The Ming Tombs, located 50 kilometers northwest of Beijing proper, is a typical example of Chinese emperors' mausoleums and the best testimony of China's long history and civilization.
They lie in a broad valley to the south of Tianshou Mountain (Longevity of Heaven) in Changping District. To the southwest of this valley, a branch of the Yanshan Mountains suddenly breaks off and forms a natural gateway to the 40-square-km basin in which the tombs were built. They are known as the 13 Ming tombs (in Chinese "Shisanling"), as 13 out of the 16 Ming emperors were buried there. In addition this peaceful valley is the resting place for 23 empresses, one highest-ranking concubine and a dozen immolated imperial concubines.
|Entrance to Dingling Tombs
||The huge triple gateway to Ming Tombs
It was widely held in the Ming dynasty (1368 - 1644) that although dead physically, a person's soul remained, still having human needs. Consequently, the 13 emperors' tomb complexes look like imperial palaces, featuring red walls, yellow tiles, storied buildings and palaces. Under the guidance of traditional Chinese fengshui, the whole process from site selection to designing of the tombs was based on maintaining harmony between tomb architecture and the surrounding mountains, rivers and vegetation, embodying the philosophical view that man is an integral part of nature.
Though varying in size and architectural complexity, these tombs are similar in general layout: each takes an oblong shape with a round or oval Precious Hall at the rear. Each tomb complex starts with a stone bridge, followed by a front gate, a stele pavilion, the Gate of Eminent Favor, the Hall of Eminent Favor, a watchtower and then the Precious Hall. The layout of these Ming Tombs produced a far-reaching impact on the construction of the Eastern Tombs and Western Tombs of the Qing Dynasty (1644-1911). Construction of the Ming tombs started in 1409 and ended with the fall of the Ming Dynasty in 1644. In over 200 years, tombs were built over an area of 40 square kilometers, with walls encircling the entire locale.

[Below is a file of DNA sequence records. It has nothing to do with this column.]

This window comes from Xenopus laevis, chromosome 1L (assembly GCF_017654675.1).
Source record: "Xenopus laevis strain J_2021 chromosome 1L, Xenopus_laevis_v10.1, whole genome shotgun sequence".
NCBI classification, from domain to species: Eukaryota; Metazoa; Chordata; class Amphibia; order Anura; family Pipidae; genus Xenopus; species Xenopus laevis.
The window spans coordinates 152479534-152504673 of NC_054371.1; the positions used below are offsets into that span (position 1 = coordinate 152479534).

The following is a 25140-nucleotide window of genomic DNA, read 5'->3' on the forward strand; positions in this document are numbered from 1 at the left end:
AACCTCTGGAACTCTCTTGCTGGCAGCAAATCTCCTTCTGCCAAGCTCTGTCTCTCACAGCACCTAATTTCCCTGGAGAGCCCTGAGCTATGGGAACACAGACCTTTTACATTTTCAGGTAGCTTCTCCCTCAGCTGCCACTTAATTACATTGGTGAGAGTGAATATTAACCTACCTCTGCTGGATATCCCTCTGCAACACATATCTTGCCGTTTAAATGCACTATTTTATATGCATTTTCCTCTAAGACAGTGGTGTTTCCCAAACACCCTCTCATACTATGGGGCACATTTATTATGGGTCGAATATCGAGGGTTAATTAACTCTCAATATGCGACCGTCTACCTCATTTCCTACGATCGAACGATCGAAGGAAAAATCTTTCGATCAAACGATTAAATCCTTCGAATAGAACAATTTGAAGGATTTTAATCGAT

Dingling Tomb, also known as the Underground Palace, is the first imperial tomb to have been excavated in China. The tomb owner Emperor Wan Li and two of his wives were buried in 1620 in a deep marble vault located four stories underground (on the hottest of summer days, the vault remains mercifully cool). The entrance to the grounds is marked by a large red gate with a magnificent bronze lion. Gigantic marble doors stand at the entrance to the first of the three burial chambers. Inside are three coffins. Many of these precious finds can be viewed in the two exhibition halls constructed above ground.
Among the 13 Ming tombs, the Changling Tomb was the first and largest one built in the area. Its owner, Emperor Zhu Di, is well-known in Chinese history for moving the capital from Nanjing, now the capital of east China's Jiangsu Province, to Beijing. Completed in 1427, this complex took 29 years to complete. Exquisitely built, this tomb features one of the largest halls in China. Huge columns and architecture along the same lines as the grandiose Forbidden City allow the above ground portions of this tomb to cast the emperor 's long shadow even in death.